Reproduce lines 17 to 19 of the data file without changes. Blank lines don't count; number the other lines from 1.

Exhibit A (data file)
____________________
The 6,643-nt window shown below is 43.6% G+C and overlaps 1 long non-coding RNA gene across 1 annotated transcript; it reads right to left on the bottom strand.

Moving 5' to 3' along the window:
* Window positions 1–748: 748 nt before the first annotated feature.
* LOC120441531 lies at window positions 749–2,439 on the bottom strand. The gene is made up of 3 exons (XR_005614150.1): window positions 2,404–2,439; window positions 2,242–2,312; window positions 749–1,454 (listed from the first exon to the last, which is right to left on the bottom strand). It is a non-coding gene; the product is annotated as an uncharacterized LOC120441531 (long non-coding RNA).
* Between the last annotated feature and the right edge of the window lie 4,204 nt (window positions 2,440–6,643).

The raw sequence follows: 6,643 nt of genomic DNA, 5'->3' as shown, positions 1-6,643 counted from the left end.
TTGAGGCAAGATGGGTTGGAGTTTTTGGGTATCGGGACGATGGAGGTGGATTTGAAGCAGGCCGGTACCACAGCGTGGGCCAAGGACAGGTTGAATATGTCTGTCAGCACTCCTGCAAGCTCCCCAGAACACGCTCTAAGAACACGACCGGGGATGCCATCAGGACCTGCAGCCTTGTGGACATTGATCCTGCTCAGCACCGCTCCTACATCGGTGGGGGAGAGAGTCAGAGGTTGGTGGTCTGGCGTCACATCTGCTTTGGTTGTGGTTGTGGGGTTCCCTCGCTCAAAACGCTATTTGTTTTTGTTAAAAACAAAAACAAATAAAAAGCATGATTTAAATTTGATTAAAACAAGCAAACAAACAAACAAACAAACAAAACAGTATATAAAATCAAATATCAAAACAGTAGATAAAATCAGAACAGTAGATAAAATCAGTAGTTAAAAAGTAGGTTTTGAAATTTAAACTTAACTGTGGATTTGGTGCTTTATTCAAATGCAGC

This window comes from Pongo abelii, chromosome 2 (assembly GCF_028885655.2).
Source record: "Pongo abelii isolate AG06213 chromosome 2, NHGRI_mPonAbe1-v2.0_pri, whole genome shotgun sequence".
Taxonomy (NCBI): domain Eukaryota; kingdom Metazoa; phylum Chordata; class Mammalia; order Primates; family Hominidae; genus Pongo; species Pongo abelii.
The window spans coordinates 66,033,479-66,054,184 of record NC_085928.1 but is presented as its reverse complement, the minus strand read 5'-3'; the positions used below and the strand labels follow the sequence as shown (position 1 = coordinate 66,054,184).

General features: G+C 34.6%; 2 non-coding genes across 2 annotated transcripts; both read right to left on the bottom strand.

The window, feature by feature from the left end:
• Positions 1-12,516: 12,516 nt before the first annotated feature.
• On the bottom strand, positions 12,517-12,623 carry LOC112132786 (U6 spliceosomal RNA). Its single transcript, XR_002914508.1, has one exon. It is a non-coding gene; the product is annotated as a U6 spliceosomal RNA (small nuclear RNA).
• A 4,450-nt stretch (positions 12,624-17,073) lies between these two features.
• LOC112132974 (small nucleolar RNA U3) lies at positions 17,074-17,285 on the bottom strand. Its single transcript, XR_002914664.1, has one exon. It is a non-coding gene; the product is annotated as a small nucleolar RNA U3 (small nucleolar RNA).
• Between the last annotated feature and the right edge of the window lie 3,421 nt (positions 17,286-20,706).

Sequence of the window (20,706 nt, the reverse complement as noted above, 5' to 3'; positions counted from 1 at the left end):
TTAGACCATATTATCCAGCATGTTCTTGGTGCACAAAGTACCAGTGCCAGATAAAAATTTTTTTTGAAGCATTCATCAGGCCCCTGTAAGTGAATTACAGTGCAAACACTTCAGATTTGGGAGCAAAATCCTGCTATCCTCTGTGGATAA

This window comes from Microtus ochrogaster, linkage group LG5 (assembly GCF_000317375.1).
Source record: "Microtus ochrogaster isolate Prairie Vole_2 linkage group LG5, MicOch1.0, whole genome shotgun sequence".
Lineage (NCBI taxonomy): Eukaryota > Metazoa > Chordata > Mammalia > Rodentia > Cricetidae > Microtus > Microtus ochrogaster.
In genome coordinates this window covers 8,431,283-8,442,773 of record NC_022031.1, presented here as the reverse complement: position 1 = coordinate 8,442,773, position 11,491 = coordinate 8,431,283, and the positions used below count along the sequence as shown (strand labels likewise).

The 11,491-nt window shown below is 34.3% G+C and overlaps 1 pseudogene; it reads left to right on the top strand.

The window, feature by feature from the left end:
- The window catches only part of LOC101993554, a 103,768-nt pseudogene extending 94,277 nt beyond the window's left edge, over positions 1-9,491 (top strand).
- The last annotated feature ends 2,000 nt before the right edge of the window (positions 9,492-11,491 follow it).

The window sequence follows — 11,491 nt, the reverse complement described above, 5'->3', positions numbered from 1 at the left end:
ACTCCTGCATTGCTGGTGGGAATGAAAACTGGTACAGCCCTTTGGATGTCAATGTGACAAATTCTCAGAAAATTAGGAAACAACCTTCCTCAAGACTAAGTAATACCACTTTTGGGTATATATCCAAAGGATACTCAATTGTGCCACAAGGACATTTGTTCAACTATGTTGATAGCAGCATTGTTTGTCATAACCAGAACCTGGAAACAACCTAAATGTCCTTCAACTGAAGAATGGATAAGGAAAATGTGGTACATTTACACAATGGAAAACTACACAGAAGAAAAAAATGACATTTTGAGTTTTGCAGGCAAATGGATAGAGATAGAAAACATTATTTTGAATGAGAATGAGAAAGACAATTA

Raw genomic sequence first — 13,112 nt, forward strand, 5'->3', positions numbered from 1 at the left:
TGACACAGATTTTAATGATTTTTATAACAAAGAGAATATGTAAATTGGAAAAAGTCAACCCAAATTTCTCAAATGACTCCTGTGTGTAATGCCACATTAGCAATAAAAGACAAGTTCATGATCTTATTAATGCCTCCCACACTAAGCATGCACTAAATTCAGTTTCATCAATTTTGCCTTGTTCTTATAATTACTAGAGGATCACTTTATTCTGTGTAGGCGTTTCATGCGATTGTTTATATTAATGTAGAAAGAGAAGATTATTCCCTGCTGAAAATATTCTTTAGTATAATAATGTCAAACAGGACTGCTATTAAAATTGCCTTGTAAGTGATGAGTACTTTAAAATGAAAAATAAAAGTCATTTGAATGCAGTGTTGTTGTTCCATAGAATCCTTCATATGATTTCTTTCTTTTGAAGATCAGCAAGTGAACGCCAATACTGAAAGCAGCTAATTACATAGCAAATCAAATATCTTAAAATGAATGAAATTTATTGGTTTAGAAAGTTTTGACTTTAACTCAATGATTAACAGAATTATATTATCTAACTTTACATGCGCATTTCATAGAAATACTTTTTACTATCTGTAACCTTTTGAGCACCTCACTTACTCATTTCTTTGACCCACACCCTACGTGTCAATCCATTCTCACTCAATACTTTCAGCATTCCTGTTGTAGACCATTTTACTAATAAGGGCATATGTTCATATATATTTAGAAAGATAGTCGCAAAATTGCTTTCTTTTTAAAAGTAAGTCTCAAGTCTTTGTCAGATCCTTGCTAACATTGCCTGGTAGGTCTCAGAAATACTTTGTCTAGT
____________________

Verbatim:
• LOC112132974 (small nucleolar RNA U3) lies at positions 17,074-17,285 on the bottom strand. Its single transcript, XR_002914664.1, has one exon. It is a non-coding gene; the product is annotated as a small nucleolar RNA U3 (small nucleolar RNA).
• Between the last annotated feature and the right edge of the window lie 3,421 nt (positions 17,286-20,706).

Sequence of the window (20,706 nt, the reverse complement as noted above, 5' to 3'; positions counted from 1 at the left end):